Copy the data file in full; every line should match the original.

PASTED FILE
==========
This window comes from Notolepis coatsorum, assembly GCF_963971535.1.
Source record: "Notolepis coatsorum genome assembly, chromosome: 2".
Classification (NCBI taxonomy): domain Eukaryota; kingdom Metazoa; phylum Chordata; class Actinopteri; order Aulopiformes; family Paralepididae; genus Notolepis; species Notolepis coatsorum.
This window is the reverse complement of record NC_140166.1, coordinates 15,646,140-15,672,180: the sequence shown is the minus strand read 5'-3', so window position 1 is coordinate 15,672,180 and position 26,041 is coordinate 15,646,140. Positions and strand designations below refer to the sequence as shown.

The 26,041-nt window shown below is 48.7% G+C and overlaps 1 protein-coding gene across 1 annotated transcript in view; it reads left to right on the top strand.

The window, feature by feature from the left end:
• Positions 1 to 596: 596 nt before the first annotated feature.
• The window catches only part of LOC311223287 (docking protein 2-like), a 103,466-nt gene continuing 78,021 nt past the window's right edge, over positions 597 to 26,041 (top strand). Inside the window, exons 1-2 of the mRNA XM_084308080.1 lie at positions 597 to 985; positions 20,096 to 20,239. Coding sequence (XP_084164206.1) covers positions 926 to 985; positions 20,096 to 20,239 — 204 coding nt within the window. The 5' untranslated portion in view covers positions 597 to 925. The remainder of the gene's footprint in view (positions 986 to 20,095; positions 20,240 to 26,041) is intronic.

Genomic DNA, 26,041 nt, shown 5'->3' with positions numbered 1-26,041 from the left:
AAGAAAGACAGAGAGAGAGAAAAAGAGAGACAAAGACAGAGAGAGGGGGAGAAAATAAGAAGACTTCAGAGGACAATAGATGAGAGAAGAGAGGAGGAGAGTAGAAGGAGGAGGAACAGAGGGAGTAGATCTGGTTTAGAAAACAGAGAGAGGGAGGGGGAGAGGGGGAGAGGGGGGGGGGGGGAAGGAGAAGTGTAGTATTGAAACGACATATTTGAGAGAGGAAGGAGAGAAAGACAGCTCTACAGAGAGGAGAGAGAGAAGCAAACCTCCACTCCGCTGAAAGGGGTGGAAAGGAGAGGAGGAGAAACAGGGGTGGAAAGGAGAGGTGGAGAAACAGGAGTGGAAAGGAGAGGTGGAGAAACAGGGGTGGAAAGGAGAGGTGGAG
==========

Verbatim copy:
This window comes from Notolepis coatsorum, assembly GCF_963971535.1.
Source record: "Notolepis coatsorum genome assembly, chromosome: 2".
Classification (NCBI taxonomy): domain Eukaryota; kingdom Metazoa; phylum Chordata; class Actinopteri; order Aulopiformes; family Paralepididae; genus Notolepis; species Notolepis coatsorum.
This window is the reverse complement of record NC_140166.1, coordinates 15,646,140-15,672,180: the sequence shown is the minus strand read 5'-3', so window position 1 is coordinate 15,672,180 and position 26,041 is coordinate 15,646,140. Positions and strand designations below refer to the sequence as shown.

The 26,041-nt window shown below is 48.7% G+C and overlaps 1 protein-coding gene across 1 annotated transcript in view; it reads left to right on the top strand.

The window, feature by feature from the left end:
• Positions 1 to 596: 596 nt before the first annotated feature.
• The window catches only part of LOC311223287 (docking protein 2-like), a 103,466-nt gene continuing 78,021 nt past the window's right edge, over positions 597 to 26,041 (top strand). Inside the window, exons 1-2 of the mRNA XM_084308080.1 lie at positions 597 to 985; positions 20,096 to 20,239. Coding sequence (XP_084164206.1) covers positions 926 to 985; positions 20,096 to 20,239 — 204 coding nt within the window. The 5' untranslated portion in view covers positions 597 to 925. The remainder of the gene's footprint in view (positions 986 to 20,095; positions 20,240 to 26,041) is intronic.

Genomic DNA, 26,041 nt, shown 5'->3' with positions numbered 1-26,041 from the left:
AAGAAAGACAGAGAGAGAGAAAAAGAGAGACAAAGACAGAGAGAGGGGGAGAAAATAAGAAGACTTCAGAGGACAATAGATGAGAGAAGAGAGGAGGAGAGTAGAAGGAGGAGGAACAGAGGGAGTAGATCTGGTTTAGAAAACAGAGAGAGGGAGGGGGAGAGGGGGAGAGGGGGGGGGGGGGAAGGAGAAGTGTAGTATTGAAACGACATATTTGAGAGAGGAAGGAGAGAAAGACAGCTCTACAGAGAGGAGAGAGAGAAGCAAACCTCCACTCCGCTGAAAGGGGTGGAAAGGAGAGGAGGAGAAACAGGGGTGGAAAGGAGAGGTGGAGAAACAGGAGTGGAAAGGAGAGGTGGAGAAACAGGGGTGGAAAGGAGAGGTGGAG